Outlined design has been a favourite trend in design circles for a while, but we’re increasingly seeing it pop up in the mainstream. Designers like Nendo, for example, consistently explore the possibilities behind stripping design back to Bare Bones.
We’re seeing this approach in everything from eyewear to electronics. It’s the quirkier side of minimalism and we love it. Bare Bones strips back to where it all first started; Nature. Shapes with thin, smooth contours represent a certain quietness and an uncluttered feeling. Our 2016 Trends Report Issue introduced us to this simple form, now let’s look at what the experts in design say.
The Art Story (a superb modern art organisation, if you didn’t already know) explain that this minimalism movement took New York by storm in the early 1960’s and artists started favouring the cool over the dramatic. Fashion has an ongoing influence on design in general, and is recognized throughout the world. Nature has a huge influence on design, and finds its place in the design industry repeatedly – see the four examples below.
The Art Story continues to say, “Fine art led to the creation of sleek, geometric works that purposefully and radically eschew conventional aesthetic appeal.”
We draw inspiration from fashion designs and specifically, designs by NEHERA (as seen above), which give us that clean and clear feeling. Here, industrial materials meet simpler design aesthetics, with the emphasis on anonymity.
The trend Bare Bones borders wonderfully on minimalism, drawing inspiration from earth. It emphasizes wooden, stone, metals and marble in its ‘natural’ form. It is not just a jab at the ever expanding ‘minimalist movement’ society is infatuated with, but rather the dictionary form of the word bare, being uncovered, undressed and totally exposed.
Minimalism: Let’s sum it up
- basic elements
- extreme simplicity
- less is more
- neutral to earth to monotones colours
- basic geometric forms
We notice light being reflected, yet holding onto a strong yearning of nature. Shapes vary between organic vs. geometric and realistic vs. abstract. We see this trend infiltrating electronics to eyewear, becoming more sleek and stylish as time goes by. Taking a look at another blog, with the motto ‘finding comfort, style and dignity in small spaces’, Shoebox Dwelling dwells on a very basic design concept designed by the Netherlander Roy Letterle, called Bed Blend, which combines a bed and two chairs where the chairs serve as bedside tables.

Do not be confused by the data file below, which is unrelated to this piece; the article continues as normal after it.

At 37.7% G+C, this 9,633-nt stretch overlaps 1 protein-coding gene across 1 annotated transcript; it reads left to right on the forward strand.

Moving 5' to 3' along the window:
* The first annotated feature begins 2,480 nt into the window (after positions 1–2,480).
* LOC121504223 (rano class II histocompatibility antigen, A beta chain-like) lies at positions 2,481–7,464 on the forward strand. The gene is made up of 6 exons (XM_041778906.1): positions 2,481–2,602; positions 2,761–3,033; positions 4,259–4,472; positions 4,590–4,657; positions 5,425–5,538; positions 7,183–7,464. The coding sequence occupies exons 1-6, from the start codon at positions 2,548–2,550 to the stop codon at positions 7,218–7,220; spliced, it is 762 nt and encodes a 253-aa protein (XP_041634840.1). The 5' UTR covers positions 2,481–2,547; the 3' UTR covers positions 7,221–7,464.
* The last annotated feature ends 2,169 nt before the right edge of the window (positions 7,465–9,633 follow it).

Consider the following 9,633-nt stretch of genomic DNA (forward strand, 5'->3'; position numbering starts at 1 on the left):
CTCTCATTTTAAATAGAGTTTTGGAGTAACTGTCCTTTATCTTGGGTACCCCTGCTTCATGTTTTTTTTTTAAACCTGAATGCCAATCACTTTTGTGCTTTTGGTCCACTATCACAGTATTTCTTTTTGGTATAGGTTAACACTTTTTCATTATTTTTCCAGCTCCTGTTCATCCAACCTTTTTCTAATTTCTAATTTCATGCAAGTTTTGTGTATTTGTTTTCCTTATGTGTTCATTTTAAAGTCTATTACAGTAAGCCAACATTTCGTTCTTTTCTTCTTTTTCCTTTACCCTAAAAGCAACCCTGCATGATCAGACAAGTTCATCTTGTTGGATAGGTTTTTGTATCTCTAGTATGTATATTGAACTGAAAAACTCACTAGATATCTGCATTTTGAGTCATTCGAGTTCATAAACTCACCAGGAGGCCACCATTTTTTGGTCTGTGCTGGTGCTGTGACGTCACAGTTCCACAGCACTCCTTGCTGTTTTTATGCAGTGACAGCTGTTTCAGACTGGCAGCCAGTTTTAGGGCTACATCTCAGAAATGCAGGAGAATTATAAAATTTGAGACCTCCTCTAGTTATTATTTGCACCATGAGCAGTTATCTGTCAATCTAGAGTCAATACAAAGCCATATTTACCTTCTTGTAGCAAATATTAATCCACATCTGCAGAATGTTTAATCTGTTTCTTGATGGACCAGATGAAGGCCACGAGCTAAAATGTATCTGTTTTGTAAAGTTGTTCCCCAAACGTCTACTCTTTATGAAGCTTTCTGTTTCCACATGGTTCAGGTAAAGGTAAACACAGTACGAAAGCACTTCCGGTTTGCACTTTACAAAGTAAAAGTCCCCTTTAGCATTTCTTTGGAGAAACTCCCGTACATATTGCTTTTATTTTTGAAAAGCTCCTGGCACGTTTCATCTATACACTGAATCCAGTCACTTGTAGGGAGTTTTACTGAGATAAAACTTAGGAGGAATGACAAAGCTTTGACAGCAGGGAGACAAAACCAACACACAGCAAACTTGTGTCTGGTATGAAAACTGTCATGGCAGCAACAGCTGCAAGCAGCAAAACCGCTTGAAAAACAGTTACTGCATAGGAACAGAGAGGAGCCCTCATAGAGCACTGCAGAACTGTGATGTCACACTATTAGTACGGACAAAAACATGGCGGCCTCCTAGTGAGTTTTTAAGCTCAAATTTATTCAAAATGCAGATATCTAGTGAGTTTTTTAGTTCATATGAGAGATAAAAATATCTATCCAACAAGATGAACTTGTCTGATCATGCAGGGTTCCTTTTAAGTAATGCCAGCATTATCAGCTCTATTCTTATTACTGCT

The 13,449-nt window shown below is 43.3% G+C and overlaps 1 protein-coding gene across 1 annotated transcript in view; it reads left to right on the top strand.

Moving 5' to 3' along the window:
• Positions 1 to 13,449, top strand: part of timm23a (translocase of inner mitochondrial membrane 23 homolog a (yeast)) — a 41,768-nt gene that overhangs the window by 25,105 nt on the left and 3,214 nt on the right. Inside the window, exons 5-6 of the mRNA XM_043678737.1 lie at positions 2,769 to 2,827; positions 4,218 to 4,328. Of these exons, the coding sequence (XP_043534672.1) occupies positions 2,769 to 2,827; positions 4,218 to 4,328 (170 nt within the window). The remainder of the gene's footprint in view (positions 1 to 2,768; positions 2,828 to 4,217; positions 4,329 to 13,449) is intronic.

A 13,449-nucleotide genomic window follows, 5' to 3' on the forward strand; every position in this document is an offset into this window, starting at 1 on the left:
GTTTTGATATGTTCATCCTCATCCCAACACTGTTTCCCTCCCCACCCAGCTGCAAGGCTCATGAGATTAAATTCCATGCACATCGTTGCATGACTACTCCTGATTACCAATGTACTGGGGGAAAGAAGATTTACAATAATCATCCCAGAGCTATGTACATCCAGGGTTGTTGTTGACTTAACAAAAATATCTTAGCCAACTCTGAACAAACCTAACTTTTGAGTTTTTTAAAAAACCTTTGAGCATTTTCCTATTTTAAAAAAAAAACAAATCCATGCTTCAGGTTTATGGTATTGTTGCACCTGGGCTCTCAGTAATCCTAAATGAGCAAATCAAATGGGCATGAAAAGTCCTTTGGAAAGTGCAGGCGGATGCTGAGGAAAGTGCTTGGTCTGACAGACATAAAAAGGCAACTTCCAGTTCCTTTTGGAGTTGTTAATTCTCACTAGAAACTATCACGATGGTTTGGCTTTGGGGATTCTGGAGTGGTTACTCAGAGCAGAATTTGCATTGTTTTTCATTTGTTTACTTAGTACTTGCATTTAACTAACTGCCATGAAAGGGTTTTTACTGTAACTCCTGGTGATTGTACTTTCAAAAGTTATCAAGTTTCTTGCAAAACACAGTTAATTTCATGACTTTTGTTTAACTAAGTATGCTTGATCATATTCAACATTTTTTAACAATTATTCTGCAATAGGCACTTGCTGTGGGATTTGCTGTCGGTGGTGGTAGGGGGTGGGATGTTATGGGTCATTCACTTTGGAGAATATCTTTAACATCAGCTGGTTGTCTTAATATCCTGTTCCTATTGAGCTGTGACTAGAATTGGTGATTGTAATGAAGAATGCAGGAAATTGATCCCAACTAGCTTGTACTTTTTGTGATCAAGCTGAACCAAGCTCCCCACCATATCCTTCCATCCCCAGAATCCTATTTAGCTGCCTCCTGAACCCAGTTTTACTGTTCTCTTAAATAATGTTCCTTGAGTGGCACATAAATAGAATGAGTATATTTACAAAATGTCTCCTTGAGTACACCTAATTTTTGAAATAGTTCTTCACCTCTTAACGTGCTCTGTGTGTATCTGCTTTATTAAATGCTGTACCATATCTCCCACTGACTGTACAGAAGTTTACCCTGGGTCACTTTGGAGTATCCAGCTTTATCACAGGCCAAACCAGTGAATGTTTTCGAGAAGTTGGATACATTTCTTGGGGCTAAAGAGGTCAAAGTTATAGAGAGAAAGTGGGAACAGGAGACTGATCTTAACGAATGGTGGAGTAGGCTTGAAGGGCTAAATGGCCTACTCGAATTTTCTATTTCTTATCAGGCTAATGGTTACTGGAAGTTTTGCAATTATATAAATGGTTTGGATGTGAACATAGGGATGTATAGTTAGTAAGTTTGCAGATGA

We also drew some Spanish inspiration from Barcelona from the Cavaa Architects, below. With the economy being in the state it is today, buyers generally tend to look for that perfect once in a lifetime buy, without it costing an arm and a leg, and if it does, it needs to serve its purpose to the best of its materialistic ability.
When keeping space in mind, Lara from The Extraordinary Simple Life blog stresses the fact that negative space can be a beautiful thing. She believes in creating space in a room, as it let’s your eyes rest. Creating (empty) space paradoxically fills that particular space, enhancing the surrounding environment. If you have that one beautiful, almost lonely piece in a room as a focal point, why change it.
Japanese architecture, Nendo’s designers saw a spatial opportunity and simply eliminated the clutter of today’s overwhelming choice of interior products across the globe and they continue to explore simplifying everyday objects, to produce a particular minimalistic piece of art, and creating designs with a quirky twist.
They all have a basic default design, and each one has been treated with a different idea born from the various techniques and experience held by the company.
Now we see where Nendo’s inspiration comes from, “But we believe these small moments are what make our days so interesting, so rich. That’s why we want to reconstitute the everyday by collecting and reshaping them into something that’s easy to understand.”
As featured in our Trends Report, the take another look at the conceptual design of chmara.rosinke studios, which concentrates on the human experience furniture is able to provide consumers, referring to Timber daybed for Hermès.
A creative studio with a penchant for telling visual and tactile stories through design, thoughtful curation and by adding a delicate touch of hand.
The innovative duo collaborates in making gatherings come to life, whether seasonal dinners or workshops.
In our Trends Report we pair a song that incapulates Bare Bones. Let CFCF’s You Hear Colours speak to you without even saying a word, as the music takes you on a simple journey of outer contours, a metaphor for creating the same ambience in your own resting place.
Inspired by minimalistic design, nature and the writings of Oscar Wilde and F. Scott Fitzgerald, ELLE Deco editorial intern, Franke pursues the world through languages and photography. Apart from content creating, assisting in sourcing and styling, she has a love for traveling to new places with new faces.
The official 2016 Trends Issue of ELLE Decoration South Africa is on shelves now, at your nearest magazine retailer. Enjoy DECO’s exclusive decor, design, lifestyle and fashion report for the year ahead. Everything from architecture to scents, this is your comprehensive guide to make informed and confident decisions. Pick up your copy today and tell us what you think on Twitter @Elle_Deco, sharing your #TrendIssue #DECOselfie